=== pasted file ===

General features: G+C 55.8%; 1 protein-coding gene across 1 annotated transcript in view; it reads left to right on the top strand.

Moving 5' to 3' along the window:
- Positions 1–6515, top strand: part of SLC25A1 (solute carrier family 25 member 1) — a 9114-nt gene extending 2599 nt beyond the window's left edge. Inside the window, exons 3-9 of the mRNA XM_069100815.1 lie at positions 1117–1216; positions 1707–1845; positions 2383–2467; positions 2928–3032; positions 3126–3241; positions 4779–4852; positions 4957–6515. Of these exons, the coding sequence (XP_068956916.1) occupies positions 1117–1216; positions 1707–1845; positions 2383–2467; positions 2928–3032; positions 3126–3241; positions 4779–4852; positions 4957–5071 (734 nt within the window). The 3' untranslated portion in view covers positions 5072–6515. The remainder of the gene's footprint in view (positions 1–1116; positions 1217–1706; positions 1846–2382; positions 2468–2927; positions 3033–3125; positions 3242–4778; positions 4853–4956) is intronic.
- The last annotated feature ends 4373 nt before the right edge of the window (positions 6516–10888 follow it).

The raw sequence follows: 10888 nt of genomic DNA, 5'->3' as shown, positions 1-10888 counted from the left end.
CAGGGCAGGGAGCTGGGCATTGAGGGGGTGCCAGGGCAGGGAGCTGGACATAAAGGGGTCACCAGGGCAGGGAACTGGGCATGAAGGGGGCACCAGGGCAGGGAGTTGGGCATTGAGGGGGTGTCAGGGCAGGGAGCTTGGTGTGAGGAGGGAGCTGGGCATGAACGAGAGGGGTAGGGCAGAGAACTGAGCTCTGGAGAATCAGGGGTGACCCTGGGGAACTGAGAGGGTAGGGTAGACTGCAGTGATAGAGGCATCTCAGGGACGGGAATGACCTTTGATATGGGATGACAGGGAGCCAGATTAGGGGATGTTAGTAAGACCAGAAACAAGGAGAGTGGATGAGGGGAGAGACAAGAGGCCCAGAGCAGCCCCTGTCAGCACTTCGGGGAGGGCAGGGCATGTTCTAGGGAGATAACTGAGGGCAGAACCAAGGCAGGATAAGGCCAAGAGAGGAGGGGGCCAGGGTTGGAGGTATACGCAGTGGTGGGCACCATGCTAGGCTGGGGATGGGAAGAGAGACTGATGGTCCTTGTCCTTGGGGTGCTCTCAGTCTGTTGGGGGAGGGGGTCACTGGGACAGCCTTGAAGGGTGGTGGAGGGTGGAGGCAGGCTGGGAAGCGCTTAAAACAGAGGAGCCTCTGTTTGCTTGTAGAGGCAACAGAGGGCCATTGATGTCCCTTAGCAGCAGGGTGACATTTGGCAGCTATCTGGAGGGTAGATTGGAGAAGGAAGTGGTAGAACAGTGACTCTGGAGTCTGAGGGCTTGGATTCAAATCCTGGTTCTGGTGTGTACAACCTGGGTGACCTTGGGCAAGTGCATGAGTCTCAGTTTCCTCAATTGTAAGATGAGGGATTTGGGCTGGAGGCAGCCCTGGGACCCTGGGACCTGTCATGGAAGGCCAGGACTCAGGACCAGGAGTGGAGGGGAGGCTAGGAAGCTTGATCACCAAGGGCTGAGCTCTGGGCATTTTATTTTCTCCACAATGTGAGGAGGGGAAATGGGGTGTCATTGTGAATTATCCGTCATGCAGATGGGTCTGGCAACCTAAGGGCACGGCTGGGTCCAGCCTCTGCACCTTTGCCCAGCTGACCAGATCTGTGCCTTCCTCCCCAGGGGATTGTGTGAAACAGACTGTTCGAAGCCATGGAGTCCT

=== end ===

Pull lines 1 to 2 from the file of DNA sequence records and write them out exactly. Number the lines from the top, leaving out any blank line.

General features: G+C 55.8%; 1 protein-coding gene across 1 annotated transcript in view; it reads left to right on the top strand.

Moving 5' to 3' along the window: